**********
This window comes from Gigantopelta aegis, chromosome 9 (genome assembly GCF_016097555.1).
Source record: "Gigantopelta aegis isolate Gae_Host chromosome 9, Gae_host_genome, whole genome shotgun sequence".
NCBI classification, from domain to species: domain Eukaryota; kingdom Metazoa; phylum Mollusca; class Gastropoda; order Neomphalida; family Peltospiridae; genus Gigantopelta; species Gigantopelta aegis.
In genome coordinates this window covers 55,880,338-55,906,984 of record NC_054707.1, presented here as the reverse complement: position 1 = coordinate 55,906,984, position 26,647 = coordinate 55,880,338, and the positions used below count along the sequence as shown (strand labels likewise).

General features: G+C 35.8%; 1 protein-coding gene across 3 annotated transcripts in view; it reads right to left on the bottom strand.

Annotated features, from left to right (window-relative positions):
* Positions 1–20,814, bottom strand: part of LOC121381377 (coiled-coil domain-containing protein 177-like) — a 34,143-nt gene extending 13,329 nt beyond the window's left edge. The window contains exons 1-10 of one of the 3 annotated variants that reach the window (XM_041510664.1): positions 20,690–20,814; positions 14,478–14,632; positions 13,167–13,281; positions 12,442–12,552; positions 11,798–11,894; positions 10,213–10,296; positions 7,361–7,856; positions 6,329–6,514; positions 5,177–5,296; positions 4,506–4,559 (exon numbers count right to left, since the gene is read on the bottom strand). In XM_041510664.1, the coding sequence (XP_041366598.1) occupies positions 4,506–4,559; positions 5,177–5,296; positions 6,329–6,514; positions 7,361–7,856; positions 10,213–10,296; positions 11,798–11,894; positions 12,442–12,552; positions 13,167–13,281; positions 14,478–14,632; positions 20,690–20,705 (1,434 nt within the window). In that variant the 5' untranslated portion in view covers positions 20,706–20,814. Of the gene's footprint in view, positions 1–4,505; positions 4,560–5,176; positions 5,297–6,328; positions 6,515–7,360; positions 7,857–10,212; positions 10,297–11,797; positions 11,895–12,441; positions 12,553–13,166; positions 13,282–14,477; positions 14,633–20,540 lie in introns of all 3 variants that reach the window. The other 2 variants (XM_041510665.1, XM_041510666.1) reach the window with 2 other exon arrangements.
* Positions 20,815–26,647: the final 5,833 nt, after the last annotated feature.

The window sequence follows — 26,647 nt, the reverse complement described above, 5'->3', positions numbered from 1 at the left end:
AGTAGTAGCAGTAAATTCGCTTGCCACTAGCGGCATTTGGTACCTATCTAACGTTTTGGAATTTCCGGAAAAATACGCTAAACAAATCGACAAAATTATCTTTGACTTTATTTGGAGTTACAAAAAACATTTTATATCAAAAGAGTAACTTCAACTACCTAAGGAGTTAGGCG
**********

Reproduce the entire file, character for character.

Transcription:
This window comes from Gigantopelta aegis, chromosome 9 (genome assembly GCF_016097555.1).
Source record: "Gigantopelta aegis isolate Gae_Host chromosome 9, Gae_host_genome, whole genome shotgun sequence".
NCBI classification, from domain to species: domain Eukaryota; kingdom Metazoa; phylum Mollusca; class Gastropoda; order Neomphalida; family Peltospiridae; genus Gigantopelta; species Gigantopelta aegis.
In genome coordinates this window covers 55,880,338-55,906,984 of record NC_054707.1, presented here as the reverse complement: position 1 = coordinate 55,906,984, position 26,647 = coordinate 55,880,338, and the positions used below count along the sequence as shown (strand labels likewise).

General features: G+C 35.8%; 1 protein-coding gene across 3 annotated transcripts in view; it reads right to left on the bottom strand.

Annotated features, from left to right (window-relative positions):
* Positions 1–20,814, bottom strand: part of LOC121381377 (coiled-coil domain-containing protein 177-like) — a 34,143-nt gene extending 13,329 nt beyond the window's left edge. The window contains exons 1-10 of one of the 3 annotated variants that reach the window (XM_041510664.1): positions 20,690–20,814; positions 14,478–14,632; positions 13,167–13,281; positions 12,442–12,552; positions 11,798–11,894; positions 10,213–10,296; positions 7,361–7,856; positions 6,329–6,514; positions 5,177–5,296; positions 4,506–4,559 (exon numbers count right to left, since the gene is read on the bottom strand). In XM_041510664.1, the coding sequence (XP_041366598.1) occupies positions 4,506–4,559; positions 5,177–5,296; positions 6,329–6,514; positions 7,361–7,856; positions 10,213–10,296; positions 11,798–11,894; positions 12,442–12,552; positions 13,167–13,281; positions 14,478–14,632; positions 20,690–20,705 (1,434 nt within the window). In that variant the 5' untranslated portion in view covers positions 20,706–20,814. Of the gene's footprint in view, positions 1–4,505; positions 4,560–5,176; positions 5,297–6,328; positions 6,515–7,360; positions 7,857–10,212; positions 10,297–11,797; positions 11,895–12,441; positions 12,553–13,166; positions 13,282–14,477; positions 14,633–20,540 lie in introns of all 3 variants that reach the window. The other 2 variants (XM_041510665.1, XM_041510666.1) reach the window with 2 other exon arrangements.
* Positions 20,815–26,647: the final 5,833 nt, after the last annotated feature.

The window sequence follows — 26,647 nt, the reverse complement described above, 5'->3', positions numbered from 1 at the left end:
AGTAGTAGCAGTAAATTCGCTTGCCACTAGCGGCATTTGGTACCTATCTAACGTTTTGGAATTTCCGGAAAAATACGCTAAACAAATCGACAAAATTATCTTTGACTTTATTTGGAGTTACAAAAAACATTTTATATCAAAAGAGTAACTTCAACTACCTAAGGAGTTAGGCG